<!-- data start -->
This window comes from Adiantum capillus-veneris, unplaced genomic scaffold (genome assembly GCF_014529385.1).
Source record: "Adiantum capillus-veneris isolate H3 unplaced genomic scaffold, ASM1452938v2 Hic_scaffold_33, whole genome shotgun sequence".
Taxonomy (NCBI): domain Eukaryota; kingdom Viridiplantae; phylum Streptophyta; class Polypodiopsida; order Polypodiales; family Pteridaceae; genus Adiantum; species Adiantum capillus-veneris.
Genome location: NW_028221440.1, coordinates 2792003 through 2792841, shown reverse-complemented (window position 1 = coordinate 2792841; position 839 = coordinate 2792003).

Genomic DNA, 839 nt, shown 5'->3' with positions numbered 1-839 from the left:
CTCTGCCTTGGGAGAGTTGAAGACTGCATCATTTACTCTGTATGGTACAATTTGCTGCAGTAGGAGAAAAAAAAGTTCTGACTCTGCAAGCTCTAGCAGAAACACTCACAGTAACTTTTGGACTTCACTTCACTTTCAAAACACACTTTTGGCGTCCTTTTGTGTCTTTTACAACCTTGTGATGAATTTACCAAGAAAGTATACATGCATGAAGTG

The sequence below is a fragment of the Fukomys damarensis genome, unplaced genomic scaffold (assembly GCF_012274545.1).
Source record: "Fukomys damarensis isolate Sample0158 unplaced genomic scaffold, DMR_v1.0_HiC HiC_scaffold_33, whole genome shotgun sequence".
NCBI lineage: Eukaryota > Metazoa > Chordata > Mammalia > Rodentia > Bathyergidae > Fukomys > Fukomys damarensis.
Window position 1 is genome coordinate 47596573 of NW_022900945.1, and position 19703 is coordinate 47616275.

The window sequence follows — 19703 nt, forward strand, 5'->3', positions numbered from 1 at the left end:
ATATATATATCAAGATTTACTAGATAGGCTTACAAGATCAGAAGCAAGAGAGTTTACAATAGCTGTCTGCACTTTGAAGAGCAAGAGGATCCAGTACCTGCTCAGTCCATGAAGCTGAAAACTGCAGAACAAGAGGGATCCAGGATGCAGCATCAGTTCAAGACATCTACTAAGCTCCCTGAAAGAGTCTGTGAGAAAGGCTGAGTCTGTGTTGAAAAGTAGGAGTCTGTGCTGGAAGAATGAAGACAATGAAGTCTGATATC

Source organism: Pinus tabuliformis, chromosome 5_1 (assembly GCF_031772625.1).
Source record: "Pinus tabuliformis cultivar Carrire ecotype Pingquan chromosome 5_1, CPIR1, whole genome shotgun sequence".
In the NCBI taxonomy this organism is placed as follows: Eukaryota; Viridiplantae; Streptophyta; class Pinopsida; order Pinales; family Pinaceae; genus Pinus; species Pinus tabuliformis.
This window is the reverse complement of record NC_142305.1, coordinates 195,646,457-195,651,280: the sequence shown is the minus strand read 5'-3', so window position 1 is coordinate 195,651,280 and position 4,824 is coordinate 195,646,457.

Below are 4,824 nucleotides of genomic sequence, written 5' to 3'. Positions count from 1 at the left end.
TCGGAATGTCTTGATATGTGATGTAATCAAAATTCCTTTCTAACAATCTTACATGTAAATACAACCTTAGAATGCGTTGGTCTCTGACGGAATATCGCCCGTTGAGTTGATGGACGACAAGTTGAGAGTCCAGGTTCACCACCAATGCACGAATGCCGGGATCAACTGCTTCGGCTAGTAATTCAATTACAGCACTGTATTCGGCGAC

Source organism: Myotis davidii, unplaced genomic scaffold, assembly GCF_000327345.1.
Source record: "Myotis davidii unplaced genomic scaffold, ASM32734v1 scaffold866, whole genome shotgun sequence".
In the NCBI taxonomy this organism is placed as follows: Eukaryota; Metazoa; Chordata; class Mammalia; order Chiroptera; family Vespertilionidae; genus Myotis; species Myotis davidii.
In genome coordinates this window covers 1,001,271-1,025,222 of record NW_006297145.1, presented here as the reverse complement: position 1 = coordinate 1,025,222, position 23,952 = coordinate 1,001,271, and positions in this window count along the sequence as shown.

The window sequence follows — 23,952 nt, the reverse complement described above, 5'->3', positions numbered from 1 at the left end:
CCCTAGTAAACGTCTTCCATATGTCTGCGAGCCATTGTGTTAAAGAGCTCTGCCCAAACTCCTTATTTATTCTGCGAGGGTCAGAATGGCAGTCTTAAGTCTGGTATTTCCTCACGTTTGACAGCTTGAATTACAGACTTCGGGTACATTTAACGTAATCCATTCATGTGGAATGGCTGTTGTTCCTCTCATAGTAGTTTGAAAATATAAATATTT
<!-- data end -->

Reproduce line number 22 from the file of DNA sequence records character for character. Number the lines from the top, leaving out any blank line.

In genome coordinates this window covers 1,001,271-1,025,222 of record NW_006297145.1, presented here as the reverse complement: position 1 = coordinate 1,025,222, position 23,952 = coordinate 1,001,271, and positions in this window count along the sequence as shown.